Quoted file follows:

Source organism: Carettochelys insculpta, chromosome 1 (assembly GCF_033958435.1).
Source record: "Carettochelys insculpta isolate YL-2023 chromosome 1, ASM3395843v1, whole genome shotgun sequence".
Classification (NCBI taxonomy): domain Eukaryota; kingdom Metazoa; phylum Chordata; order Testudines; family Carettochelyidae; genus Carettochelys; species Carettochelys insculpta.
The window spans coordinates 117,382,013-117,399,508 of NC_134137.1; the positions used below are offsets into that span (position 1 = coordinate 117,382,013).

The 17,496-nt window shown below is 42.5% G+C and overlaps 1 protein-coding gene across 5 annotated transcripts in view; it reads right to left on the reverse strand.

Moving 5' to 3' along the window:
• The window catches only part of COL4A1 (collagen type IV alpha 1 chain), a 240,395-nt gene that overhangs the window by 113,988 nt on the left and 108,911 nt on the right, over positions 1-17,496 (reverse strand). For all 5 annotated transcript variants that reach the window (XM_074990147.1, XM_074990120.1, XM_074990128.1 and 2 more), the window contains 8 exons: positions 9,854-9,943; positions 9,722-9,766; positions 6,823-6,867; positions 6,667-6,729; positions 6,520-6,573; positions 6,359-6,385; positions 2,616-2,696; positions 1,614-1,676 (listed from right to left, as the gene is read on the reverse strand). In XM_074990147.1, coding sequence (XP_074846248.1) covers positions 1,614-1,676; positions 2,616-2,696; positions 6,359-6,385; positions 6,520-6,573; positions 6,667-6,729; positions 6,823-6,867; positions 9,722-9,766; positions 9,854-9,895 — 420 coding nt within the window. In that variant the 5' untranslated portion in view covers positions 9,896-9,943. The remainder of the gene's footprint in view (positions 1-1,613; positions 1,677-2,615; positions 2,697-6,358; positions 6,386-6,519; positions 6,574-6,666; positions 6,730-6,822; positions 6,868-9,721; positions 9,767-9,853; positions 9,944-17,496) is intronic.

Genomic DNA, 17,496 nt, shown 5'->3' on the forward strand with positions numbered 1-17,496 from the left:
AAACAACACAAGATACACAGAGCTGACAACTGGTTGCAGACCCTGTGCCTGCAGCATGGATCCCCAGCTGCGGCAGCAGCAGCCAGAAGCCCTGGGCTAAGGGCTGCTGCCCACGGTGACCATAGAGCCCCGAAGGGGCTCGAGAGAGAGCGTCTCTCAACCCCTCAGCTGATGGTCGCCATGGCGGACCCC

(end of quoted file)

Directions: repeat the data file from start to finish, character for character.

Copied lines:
Source organism: Carettochelys insculpta, chromosome 1 (assembly GCF_033958435.1).
Source record: "Carettochelys insculpta isolate YL-2023 chromosome 1, ASM3395843v1, whole genome shotgun sequence".
Classification (NCBI taxonomy): domain Eukaryota; kingdom Metazoa; phylum Chordata; order Testudines; family Carettochelyidae; genus Carettochelys; species Carettochelys insculpta.
The window spans coordinates 117,382,013-117,399,508 of NC_134137.1; the positions used below are offsets into that span (position 1 = coordinate 117,382,013).

The 17,496-nt window shown below is 42.5% G+C and overlaps 1 protein-coding gene across 5 annotated transcripts in view; it reads right to left on the reverse strand.

Moving 5' to 3' along the window:
• The window catches only part of COL4A1 (collagen type IV alpha 1 chain), a 240,395-nt gene that overhangs the window by 113,988 nt on the left and 108,911 nt on the right, over positions 1-17,496 (reverse strand). For all 5 annotated transcript variants that reach the window (XM_074990147.1, XM_074990120.1, XM_074990128.1 and 2 more), the window contains 8 exons: positions 9,854-9,943; positions 9,722-9,766; positions 6,823-6,867; positions 6,667-6,729; positions 6,520-6,573; positions 6,359-6,385; positions 2,616-2,696; positions 1,614-1,676 (listed from right to left, as the gene is read on the reverse strand). In XM_074990147.1, coding sequence (XP_074846248.1) covers positions 1,614-1,676; positions 2,616-2,696; positions 6,359-6,385; positions 6,520-6,573; positions 6,667-6,729; positions 6,823-6,867; positions 9,722-9,766; positions 9,854-9,895 — 420 coding nt within the window. In that variant the 5' untranslated portion in view covers positions 9,896-9,943. The remainder of the gene's footprint in view (positions 1-1,613; positions 1,677-2,615; positions 2,697-6,358; positions 6,386-6,519; positions 6,574-6,666; positions 6,730-6,822; positions 6,868-9,721; positions 9,767-9,853; positions 9,944-17,496) is intronic.

Genomic DNA, 17,496 nt, shown 5'->3' on the forward strand with positions numbered 1-17,496 from the left:
AAACAACACAAGATACACAGAGCTGACAACTGGTTGCAGACCCTGTGCCTGCAGCATGGATCCCCAGCTGCGGCAGCAGCAGCCAGAAGCCCTGGGCTAAGGGCTGCTGCCCACGGTGACCATAGAGCCCCGAAGGGGCTCGAGAGAGAGCGTCTCTCAACCCCTCAGCTGATGGTCGCCATGGCGGACCCC